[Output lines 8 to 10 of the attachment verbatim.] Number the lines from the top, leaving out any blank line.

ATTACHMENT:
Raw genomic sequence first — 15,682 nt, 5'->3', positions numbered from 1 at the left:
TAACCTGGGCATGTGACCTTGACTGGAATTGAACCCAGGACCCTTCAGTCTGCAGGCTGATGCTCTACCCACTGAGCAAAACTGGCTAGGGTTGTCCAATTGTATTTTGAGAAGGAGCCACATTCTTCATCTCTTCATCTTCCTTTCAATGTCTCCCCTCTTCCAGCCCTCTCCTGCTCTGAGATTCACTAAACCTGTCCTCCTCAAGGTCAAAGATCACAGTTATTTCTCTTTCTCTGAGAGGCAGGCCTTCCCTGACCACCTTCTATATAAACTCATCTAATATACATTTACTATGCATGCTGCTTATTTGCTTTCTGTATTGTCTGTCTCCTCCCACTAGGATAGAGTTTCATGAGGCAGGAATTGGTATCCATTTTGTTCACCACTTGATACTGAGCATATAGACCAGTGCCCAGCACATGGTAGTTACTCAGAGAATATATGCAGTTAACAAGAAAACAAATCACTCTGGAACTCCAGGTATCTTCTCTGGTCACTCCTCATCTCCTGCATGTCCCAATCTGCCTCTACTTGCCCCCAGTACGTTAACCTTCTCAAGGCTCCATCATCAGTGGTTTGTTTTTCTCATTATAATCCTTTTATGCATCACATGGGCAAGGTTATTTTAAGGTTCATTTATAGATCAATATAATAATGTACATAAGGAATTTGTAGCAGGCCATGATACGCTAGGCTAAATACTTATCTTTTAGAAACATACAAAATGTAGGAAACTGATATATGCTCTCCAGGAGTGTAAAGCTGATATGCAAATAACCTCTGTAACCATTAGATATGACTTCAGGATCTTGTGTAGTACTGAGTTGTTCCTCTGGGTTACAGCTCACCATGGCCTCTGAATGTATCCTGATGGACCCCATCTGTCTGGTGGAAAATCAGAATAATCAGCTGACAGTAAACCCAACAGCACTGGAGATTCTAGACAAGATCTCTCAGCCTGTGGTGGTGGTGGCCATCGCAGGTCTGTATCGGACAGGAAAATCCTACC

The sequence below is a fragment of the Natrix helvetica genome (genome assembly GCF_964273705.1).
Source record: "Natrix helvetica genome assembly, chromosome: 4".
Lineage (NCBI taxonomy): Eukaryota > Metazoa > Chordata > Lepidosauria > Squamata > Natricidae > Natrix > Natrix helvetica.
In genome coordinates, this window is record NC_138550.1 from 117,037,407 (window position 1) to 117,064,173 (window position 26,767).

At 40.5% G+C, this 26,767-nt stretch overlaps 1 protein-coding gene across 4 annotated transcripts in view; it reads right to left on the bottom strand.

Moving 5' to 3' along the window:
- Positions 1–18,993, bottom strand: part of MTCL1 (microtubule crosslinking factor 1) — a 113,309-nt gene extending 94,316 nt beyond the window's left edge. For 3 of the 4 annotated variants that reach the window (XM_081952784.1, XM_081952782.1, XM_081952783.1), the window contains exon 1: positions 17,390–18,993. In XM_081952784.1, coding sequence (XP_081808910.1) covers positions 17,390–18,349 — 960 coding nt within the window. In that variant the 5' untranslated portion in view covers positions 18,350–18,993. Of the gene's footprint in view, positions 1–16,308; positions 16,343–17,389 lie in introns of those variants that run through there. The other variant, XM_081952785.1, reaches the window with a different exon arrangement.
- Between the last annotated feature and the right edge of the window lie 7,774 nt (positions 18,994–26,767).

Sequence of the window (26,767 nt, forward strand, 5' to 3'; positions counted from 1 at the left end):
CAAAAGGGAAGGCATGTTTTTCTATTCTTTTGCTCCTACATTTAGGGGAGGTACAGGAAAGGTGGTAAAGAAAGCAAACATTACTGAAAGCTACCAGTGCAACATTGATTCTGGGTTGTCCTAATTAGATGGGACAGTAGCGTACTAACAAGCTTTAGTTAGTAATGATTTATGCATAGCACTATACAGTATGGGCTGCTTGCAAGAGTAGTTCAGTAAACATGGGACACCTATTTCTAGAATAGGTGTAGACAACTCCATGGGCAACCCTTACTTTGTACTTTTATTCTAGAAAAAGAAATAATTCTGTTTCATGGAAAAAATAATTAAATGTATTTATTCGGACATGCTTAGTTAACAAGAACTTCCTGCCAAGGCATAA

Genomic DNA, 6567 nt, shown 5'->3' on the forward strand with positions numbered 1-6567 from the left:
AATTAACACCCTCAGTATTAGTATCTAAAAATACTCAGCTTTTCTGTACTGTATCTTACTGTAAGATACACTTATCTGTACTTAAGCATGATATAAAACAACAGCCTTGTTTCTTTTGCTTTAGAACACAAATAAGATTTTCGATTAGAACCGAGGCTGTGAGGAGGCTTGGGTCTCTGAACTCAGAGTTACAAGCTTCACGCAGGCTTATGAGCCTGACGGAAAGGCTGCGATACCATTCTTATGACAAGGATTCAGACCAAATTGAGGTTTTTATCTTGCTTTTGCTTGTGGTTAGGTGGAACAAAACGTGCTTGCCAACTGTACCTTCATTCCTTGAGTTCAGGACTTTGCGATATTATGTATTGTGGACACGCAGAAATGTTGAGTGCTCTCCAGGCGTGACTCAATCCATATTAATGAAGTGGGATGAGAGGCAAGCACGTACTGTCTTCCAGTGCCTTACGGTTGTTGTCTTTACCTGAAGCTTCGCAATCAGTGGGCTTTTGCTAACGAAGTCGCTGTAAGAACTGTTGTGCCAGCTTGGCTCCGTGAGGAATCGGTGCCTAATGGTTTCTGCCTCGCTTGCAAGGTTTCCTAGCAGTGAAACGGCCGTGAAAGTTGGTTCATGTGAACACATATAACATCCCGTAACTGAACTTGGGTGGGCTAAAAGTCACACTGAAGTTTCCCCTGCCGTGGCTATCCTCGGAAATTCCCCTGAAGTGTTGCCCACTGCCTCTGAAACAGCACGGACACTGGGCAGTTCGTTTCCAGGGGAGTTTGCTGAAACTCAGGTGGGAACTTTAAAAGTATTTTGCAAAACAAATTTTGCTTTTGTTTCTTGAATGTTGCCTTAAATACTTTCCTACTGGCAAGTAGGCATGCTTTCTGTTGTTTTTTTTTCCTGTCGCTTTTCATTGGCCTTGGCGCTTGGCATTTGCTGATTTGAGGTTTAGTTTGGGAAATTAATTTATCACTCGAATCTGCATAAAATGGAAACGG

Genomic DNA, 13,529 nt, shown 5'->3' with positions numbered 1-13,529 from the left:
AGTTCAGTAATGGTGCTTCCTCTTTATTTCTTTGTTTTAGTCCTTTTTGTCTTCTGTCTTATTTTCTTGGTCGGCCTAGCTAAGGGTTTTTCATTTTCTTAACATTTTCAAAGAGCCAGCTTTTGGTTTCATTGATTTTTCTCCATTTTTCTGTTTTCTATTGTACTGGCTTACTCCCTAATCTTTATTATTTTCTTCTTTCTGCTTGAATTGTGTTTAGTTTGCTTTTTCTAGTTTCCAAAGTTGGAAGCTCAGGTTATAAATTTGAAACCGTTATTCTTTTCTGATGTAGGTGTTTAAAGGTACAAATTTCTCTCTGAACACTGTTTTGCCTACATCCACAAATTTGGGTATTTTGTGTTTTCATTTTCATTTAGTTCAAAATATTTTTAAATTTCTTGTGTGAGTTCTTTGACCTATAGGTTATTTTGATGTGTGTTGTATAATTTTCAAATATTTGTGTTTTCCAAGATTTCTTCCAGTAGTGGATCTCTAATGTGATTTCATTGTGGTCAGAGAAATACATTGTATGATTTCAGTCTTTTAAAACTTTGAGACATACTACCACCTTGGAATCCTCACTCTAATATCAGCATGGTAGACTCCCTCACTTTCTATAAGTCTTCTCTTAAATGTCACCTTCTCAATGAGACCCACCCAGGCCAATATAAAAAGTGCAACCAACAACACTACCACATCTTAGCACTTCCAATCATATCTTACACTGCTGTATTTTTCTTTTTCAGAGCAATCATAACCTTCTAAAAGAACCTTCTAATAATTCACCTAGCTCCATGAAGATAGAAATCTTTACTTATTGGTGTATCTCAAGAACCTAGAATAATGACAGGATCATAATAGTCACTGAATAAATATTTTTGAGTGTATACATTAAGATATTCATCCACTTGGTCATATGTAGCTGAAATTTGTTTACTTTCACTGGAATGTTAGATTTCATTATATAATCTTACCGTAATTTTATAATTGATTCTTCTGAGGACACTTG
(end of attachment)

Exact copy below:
Moving 5' to 3' along the window:
- Positions 1–18,993, bottom strand: part of MTCL1 (microtubule crosslinking factor 1) — a 113,309-nt gene extending 94,316 nt beyond the window's left edge. For 3 of the 4 annotated variants that reach the window (XM_081952784.1, XM_081952782.1, XM_081952783.1), the window contains exon 1: positions 17,390–18,993. In XM_081952784.1, coding sequence (XP_081808910.1) covers positions 17,390–18,349 — 960 coding nt within the window. In that variant the 5' untranslated portion in view covers positions 18,350–18,993. Of the gene's footprint in view, positions 1–16,308; positions 16,343–17,389 lie in introns of those variants that run through there. The other variant, XM_081952785.1, reaches the window with a different exon arrangement.
- Between the last annotated feature and the right edge of the window lie 7,774 nt (positions 18,994–26,767).